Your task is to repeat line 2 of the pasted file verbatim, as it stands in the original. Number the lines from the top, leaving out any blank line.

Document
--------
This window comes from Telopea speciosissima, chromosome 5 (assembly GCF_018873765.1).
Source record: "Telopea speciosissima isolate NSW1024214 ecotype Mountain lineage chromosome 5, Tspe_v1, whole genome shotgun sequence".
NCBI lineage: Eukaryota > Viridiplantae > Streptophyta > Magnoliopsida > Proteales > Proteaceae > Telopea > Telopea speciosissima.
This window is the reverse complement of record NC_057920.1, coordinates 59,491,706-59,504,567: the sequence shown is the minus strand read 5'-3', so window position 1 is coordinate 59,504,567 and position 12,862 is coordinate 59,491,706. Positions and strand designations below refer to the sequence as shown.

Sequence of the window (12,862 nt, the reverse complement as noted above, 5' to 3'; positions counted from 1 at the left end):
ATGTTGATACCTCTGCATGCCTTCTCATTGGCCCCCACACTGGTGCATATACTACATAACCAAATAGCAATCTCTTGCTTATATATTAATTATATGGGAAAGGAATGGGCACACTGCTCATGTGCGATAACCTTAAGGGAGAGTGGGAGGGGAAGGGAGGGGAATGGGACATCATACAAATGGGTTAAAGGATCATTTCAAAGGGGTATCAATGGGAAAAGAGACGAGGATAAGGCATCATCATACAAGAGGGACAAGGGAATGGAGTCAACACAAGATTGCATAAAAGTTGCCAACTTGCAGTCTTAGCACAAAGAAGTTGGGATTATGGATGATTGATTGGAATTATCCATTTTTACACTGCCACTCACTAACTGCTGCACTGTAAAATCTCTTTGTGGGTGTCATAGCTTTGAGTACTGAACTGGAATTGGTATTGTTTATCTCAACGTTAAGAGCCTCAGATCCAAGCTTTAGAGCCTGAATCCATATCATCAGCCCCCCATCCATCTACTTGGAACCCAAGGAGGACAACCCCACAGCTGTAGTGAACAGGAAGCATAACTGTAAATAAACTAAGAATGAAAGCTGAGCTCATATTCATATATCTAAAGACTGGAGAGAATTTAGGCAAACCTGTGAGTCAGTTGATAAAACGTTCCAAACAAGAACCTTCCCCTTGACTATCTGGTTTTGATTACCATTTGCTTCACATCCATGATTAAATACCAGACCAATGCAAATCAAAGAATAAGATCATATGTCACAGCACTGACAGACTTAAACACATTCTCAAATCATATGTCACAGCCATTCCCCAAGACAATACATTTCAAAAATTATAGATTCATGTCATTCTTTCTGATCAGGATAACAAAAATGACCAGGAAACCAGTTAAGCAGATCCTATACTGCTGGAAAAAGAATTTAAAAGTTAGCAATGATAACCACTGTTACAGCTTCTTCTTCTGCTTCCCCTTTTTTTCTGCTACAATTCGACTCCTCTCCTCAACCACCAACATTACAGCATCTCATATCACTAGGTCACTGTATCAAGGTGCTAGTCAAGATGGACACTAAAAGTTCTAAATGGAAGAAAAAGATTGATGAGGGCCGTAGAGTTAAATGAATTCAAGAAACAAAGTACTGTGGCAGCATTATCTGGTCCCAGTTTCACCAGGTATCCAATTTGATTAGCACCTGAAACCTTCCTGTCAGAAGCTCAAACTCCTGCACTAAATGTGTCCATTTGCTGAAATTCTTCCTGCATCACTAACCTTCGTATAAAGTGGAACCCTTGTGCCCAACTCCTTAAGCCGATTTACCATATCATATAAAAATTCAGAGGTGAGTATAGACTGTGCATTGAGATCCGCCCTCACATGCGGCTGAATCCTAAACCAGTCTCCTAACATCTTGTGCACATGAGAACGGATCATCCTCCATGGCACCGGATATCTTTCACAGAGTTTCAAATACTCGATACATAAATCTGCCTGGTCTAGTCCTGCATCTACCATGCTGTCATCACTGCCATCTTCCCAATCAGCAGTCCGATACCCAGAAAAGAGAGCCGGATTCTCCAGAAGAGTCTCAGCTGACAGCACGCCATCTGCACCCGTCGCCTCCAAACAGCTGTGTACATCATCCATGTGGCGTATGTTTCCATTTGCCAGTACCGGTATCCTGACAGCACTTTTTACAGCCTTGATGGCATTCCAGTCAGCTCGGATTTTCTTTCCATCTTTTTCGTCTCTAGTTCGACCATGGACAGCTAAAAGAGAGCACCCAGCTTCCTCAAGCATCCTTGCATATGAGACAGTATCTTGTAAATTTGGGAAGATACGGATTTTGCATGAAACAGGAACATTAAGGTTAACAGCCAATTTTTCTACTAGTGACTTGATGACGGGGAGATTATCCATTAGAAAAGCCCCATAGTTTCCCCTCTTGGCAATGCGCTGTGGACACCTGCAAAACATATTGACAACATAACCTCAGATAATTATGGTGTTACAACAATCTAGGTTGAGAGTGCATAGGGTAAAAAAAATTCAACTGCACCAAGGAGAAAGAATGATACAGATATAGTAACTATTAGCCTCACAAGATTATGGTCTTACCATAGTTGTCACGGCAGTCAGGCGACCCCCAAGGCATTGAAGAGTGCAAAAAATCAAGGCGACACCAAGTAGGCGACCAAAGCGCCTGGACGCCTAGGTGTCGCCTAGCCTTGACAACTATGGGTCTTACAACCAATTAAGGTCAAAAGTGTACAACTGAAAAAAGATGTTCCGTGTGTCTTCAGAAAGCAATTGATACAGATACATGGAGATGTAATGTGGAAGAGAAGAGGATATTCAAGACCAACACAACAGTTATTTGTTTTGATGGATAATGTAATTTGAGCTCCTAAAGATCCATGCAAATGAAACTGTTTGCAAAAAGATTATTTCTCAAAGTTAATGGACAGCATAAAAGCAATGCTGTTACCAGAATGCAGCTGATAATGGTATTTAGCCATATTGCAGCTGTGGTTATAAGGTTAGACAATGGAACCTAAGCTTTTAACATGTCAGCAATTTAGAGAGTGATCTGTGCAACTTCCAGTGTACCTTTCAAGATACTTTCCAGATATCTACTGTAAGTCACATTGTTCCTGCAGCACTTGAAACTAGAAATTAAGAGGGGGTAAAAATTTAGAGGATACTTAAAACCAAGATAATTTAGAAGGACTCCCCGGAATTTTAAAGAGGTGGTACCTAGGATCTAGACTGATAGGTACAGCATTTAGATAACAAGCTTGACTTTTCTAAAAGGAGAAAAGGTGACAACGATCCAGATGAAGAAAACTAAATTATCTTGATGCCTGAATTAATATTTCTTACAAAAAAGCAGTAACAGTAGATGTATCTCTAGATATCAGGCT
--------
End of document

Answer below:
Source record: "Telopea speciosissima isolate NSW1024214 ecotype Mountain lineage chromosome 5, Tspe_v1, whole genome shotgun sequence".